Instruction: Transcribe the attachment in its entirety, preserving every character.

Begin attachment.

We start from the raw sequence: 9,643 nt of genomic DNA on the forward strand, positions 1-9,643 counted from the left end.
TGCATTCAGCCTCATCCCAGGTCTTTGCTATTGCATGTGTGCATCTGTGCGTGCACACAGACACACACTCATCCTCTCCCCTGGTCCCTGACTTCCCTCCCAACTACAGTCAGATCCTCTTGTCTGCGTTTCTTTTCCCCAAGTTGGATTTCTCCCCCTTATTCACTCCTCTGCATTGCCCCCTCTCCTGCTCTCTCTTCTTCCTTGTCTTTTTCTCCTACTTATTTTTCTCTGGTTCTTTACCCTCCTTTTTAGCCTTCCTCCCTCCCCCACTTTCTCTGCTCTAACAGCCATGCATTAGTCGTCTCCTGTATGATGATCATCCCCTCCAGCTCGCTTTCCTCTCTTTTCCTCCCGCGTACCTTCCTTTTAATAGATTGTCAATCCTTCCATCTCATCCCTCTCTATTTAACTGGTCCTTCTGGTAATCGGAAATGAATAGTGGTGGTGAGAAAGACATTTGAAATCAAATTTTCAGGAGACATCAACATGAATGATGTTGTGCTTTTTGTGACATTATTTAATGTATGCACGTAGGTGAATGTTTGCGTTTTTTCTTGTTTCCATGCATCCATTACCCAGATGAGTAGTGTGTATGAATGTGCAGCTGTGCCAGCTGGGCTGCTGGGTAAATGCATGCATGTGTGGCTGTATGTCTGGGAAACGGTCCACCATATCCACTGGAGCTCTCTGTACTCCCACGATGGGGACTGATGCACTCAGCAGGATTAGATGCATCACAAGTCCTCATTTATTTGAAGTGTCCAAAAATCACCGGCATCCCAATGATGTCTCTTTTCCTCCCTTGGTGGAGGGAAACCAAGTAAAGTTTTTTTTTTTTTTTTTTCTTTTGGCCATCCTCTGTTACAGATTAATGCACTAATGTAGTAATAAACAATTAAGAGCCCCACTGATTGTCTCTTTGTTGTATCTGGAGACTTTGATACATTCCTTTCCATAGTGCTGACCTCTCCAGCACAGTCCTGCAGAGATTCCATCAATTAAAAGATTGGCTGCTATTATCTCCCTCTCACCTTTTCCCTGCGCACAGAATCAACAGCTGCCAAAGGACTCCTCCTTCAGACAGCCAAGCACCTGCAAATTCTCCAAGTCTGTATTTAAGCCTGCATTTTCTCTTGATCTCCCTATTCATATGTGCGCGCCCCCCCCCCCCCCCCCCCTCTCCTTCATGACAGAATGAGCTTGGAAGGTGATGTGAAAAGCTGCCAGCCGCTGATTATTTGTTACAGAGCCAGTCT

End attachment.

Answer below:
We start from the raw sequence: 9,643 nt of genomic DNA on the forward strand, positions 1-9,643 counted from the left end.
TGCATTCAGCCTCATCCCAGGTCTTTGCTATTGCATGTGTGCATCTGTGCGTGCACACAGACACACACTCATCCTCTCCCCTGGTCCCTGACTTCCCTCCCAACTACAGTCAGATCCTCTTGTCTGCGTTTCTTTTCCCCAAGTTGGATTTCTCCCCCTTATTCACTCCTCTGCATTGCCCCCTCTCCTGCTCTCTCTTCTTCCTTGTCTTTTTCTCCTACTTATTTTTCTCTGGTTCTTTACCCTCCTTTTTAGCCTTCCTCCCTCCCCCACTTTCTCTGCTCTAACAGCCATGCATTAGTCGTCTCCTGTATGATGATCATCCCCTCCAGCTCGCTTTCCTCTCTTTTCCTCCCGCGTACCTTCCTTTTAATAGATTGTCAATCCTTCCATCTCATCCCTCTCTATTTAACTGGTCCTTCTGGTAATCGGAAATGAATAGTGGTGGTGAGAAAGACATTTGAAATCAAATTTTCAGGAGACATCAACATGAATGATGTTGTGCTTTTTGTGACATTATTTAATGTATGCACGTAGGTGAATGTTTGCGTTTTTTCTTGTTTCCATGCATCCATTACCCAGATGAGTAGTGTGTATGAATGTGCAGCTGTGCCAGCTGGGCTGCTGGGTAAATGCATGCATGTGTGGCTGTATGTCTGGGAAACGGTCCACCATATCCACTGGAGCTCTCTGTACTCCCACGATGGGGACTGATGCACTCAGCAGGATTAGATGCATCACAAGTCCTCATTTATTTGAAGTGTCCAAAAATCACCGGCATCCCAATGATGTCTCTTTTCCTCCCTTGGTGGAGGGAAACCAAGTAAAGTTTTTTTTTTTTTTTTTTCTTTTGGCCATCCTCTGTTACAGATTAATGCACTAATGTAGTAATAAACAATTAAGAGCCCCACTGATTGTCTCTTTGTTGTATCTGGAGACTTTGATACATTCCTTTCCATAGTGCTGACCTCTCCAGCACAGTCCTGCAGAGATTCCATCAATTAAAAGATTGGCTGCTATTATCTCCCTCTCACCTTTTCCCTGCGCACAGAATCAACAGCTGCCAAAGGACTCCTCCTTCAGACAGCCAAGCACCTGCAAATTCTCCAAGTCTGTATTTAAGCCTGCATTTTCTCTTGATCTCCCTATTCATATGTGCGCGCCCCCCCCCCCCCCCCCCCTCTCCTTCATGACAGAATGAGCTTGGAAGGTGATGTGAAAAGCTGCCAGCCGCTGATTATTTGTTACAGAGCCAGTCT